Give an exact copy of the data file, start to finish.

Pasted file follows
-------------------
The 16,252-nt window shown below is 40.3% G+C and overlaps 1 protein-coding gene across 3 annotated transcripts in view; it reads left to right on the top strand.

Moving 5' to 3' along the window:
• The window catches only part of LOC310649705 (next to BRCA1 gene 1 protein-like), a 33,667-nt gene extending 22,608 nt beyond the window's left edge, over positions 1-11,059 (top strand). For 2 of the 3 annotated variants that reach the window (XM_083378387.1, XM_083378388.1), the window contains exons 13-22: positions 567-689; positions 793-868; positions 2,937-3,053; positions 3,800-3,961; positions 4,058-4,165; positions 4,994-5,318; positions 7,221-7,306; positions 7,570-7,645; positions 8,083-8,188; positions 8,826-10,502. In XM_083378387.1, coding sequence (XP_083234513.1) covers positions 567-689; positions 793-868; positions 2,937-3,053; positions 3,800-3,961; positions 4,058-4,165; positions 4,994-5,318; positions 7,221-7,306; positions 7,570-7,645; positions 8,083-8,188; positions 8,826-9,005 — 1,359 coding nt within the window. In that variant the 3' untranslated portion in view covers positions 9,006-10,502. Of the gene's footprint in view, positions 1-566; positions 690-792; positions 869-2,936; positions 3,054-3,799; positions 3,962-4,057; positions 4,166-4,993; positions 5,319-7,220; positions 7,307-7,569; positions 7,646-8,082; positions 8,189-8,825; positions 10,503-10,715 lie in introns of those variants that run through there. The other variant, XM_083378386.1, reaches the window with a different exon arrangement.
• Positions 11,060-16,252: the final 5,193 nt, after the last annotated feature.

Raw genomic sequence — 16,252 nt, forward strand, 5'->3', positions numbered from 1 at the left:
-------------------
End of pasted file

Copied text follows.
The 16,252-nt window shown below is 40.3% G+C and overlaps 1 protein-coding gene across 3 annotated transcripts in view; it reads left to right on the top strand.

Moving 5' to 3' along the window:
• The window catches only part of LOC310649705 (next to BRCA1 gene 1 protein-like), a 33,667-nt gene extending 22,608 nt beyond the window's left edge, over positions 1-11,059 (top strand). For 2 of the 3 annotated variants that reach the window (XM_083378387.1, XM_083378388.1), the window contains exons 13-22: positions 567-689; positions 793-868; positions 2,937-3,053; positions 3,800-3,961; positions 4,058-4,165; positions 4,994-5,318; positions 7,221-7,306; positions 7,570-7,645; positions 8,083-8,188; positions 8,826-10,502. In XM_083378387.1, coding sequence (XP_083234513.1) covers positions 567-689; positions 793-868; positions 2,937-3,053; positions 3,800-3,961; positions 4,058-4,165; positions 4,994-5,318; positions 7,221-7,306; positions 7,570-7,645; positions 8,083-8,188; positions 8,826-9,005 — 1,359 coding nt within the window. In that variant the 3' untranslated portion in view covers positions 9,006-10,502. Of the gene's footprint in view, positions 1-566; positions 690-792; positions 869-2,936; positions 3,054-3,799; positions 3,962-4,057; positions 4,166-4,993; positions 5,319-7,220; positions 7,307-7,569; positions 7,646-8,082; positions 8,189-8,825; positions 10,503-10,715 lie in introns of those variants that run through there. The other variant, XM_083378386.1, reaches the window with a different exon arrangement.
• Positions 11,060-16,252: the final 5,193 nt, after the last annotated feature.

Raw genomic sequence — 16,252 nt, forward strand, 5'->3', positions numbered from 1 at the left: